Property and Casualty Services

Liability Claims Management


  • Review Medical Bills for Relatedness and Appropriate Care
  • Review Medical Charges for Accuracy
  • Determination of Extent of Injury
  • Determination of Reasonable and Necessary Fees
  • Review Accuracy of all Coding and Calculations
  • Maintain Electronic Record of all Pertinent Clinical Information


Review of Provider Bill Charges


All liability bills for medical care incurred are evaluated in accordance with the rules and guidelines as established by the Usual and Customary Regional (UCR) geographical database for provider & facility charges.


Screening of all medical bills is a pivotal portion of the audit process. The initial stage of the screening process involves a review of each medical bill for adherence to the "proper submission" criteria, which include:


  • Use of - mandated or applicable billing forms
  • Appropriate completion of these forms (including appropriate itemization of medical services)
  • Inclusion of required reports or other documentation/information


Bills, which fail to meet the basic "proper submission" criteria and are not duplicate bills per our claims records, are returned unpaid to the provider with a specific notification to the provider regarding proper submission of the bill(s) to the client.


All properly submitted medical bills are prepared for audit by comparing each bill with our claim records. Each bill is entered into our automated system. Careful screening for duplication of bills and services is performed before, during, and after each bill review, both manually and by the system. The Argus consultant then evaluates each bill in accordance with pertinent criteria with regard to:


  • The date and nature of the injury,
  • Relatedness and appropriateness of the diagnosis to the reported injury,
  • Relatedness and appropriateness of the medical services to the compensable diagnosis,
  • Utilization of medical services,
  • Accuracy of coding as related to the medical record,
  • Services billed for services documented in the medical record as rendered,
  • Accuracy of all calculations,
  • Reasonable and necessary fees for same.


Concurrently, the entire treatment and payment history is reviewed and considered before any recommendation for payment is made.


The Argus consultant maintains for each claim an electronic record of all pertinent clinical information as gleaned from each bill/report received from medical providers, including:


  • Treating physician(s),
  • Diagnostic testing results,
  • Past medical history and pre-existing conditions,
  • Therapy prescriptions and plans of care,
  • Medical equipment rentals and purchases,
  • Anticipated/realized surgical procedures and hospitalizations,
  • Patient progress,
  • Changes in work status.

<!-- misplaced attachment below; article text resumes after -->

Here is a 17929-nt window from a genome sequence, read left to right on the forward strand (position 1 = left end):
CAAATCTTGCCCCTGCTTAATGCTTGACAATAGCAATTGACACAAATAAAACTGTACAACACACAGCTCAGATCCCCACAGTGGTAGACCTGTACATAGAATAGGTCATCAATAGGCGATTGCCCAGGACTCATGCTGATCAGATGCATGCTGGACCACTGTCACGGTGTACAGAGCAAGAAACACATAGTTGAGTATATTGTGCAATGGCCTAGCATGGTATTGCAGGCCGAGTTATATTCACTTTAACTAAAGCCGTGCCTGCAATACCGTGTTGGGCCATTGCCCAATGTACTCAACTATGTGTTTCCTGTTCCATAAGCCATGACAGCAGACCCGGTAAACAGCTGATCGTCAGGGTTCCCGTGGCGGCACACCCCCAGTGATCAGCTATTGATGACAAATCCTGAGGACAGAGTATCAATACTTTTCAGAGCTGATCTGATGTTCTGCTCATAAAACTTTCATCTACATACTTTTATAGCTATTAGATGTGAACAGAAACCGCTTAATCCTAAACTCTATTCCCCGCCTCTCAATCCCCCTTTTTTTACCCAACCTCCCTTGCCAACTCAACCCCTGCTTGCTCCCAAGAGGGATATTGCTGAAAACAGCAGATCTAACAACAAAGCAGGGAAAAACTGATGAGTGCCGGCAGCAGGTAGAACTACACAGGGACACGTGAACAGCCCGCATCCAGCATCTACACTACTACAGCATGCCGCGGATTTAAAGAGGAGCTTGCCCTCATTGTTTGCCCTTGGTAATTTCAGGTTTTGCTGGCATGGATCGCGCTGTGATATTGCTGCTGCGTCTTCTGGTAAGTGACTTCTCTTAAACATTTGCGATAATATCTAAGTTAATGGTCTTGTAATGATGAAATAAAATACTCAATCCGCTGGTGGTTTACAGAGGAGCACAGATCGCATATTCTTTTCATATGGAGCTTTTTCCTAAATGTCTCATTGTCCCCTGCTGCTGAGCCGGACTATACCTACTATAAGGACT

This electronic record also includes bill audit information such as notes of reductions, provider-billing strategies, applications of rental fees to purchase price, utilization review referrals, and requests for information. A computer record of each bill and each bill review is also maintained from which client reports, follow-up provider correspondence and/or re-review, and determination of duplications is made. Claims activities such as compensability of certain treatments, changes in work and/or clinical status, identification of over-utilization, multiple claims by the same claimant, controversions, compromised settlement agreements, agreed judgments, and benefit review conferences are common, and exchange of such information is indeed crucial to the bill review process. Thus, throughout the bill review process, direct discussion with the claims adjusting staff is accomplished as needed with regard to specific concerns or recommendations. All claims information gained during such discussions is also recorded in our claims records for consideration during all future bill reviews.


All medical bills, which meet the criteria for each aspect reviewed, are processed as recommended for payment in full. Such bills are accompanied by a computer-generated report in triplicate that acknowledges that all items were appropriately billed in accordance with all germane criteria. All bills, which do not meet each criterion (regardless of amount), are reduced by audit to the recommended payment, and an audit summary in triplicate is generated for each reduced bill in accordance with Usual& Customary guidelines and rules. The audit summary report indicates the allowance for each service billed by the provider along with explicit explanation(s) of each reduction. When appropriate, partial payment is recommended in accordance with each state’s guidelines and rules when further documentation, peer review, or on-site hospital audit is needed.


Argus provides superior medical fee guideline review services because our system reflects an audit philosophy, which recognizes the need for a distinct balance of, detailed personalized review by a qualified medical professional in tandem with an accurate efficient computer system for the generation of a clear and concise product for our clients.